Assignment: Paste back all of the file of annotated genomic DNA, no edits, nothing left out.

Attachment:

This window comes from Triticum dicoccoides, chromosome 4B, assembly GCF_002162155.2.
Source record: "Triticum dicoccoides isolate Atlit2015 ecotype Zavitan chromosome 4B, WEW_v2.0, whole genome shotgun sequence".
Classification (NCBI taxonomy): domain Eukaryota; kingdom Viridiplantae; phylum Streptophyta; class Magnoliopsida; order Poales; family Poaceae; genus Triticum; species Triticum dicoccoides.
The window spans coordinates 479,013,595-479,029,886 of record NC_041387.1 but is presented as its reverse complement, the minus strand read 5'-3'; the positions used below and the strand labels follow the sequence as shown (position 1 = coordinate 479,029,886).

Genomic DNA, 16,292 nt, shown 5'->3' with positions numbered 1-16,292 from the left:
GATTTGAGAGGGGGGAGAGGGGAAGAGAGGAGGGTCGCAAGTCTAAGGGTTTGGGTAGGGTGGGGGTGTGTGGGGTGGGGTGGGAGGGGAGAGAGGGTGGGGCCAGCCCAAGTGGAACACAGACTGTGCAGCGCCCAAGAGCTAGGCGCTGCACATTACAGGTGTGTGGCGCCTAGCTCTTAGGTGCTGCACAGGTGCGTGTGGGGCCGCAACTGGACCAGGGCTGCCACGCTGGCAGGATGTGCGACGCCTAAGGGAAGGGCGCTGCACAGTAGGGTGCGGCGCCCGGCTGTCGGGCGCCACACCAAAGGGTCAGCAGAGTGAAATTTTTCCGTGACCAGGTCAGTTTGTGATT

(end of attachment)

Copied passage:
This window comes from Triticum dicoccoides, chromosome 4B, assembly GCF_002162155.2.
Source record: "Triticum dicoccoides isolate Atlit2015 ecotype Zavitan chromosome 4B, WEW_v2.0, whole genome shotgun sequence".
Classification (NCBI taxonomy): domain Eukaryota; kingdom Viridiplantae; phylum Streptophyta; class Magnoliopsida; order Poales; family Poaceae; genus Triticum; species Triticum dicoccoides.
The window spans coordinates 479,013,595-479,029,886 of record NC_041387.1 but is presented as its reverse complement, the minus strand read 5'-3'; the positions used below and the strand labels follow the sequence as shown (position 1 = coordinate 479,029,886).

Genomic DNA, 16,292 nt, shown 5'->3' with positions numbered 1-16,292 from the left:
GATTTGAGAGGGGGGAGAGGGGAAGAGAGGAGGGTCGCAAGTCTAAGGGTTTGGGTAGGGTGGGGGTGTGTGGGGTGGGGTGGGAGGGGAGAGAGGGTGGGGCCAGCCCAAGTGGAACACAGACTGTGCAGCGCCCAAGAGCTAGGCGCTGCACATTACAGGTGTGTGGCGCCTAGCTCTTAGGTGCTGCACAGGTGCGTGTGGGGCCGCAACTGGACCAGGGCTGCCACGCTGGCAGGATGTGCGACGCCTAAGGGAAGGGCGCTGCACAGTAGGGTGCGGCGCCCGGCTGTCGGGCGCCACACCAAAGGGTCAGCAGAGTGAAATTTTTCCGTGACCAGGTCAGTTTGTGATT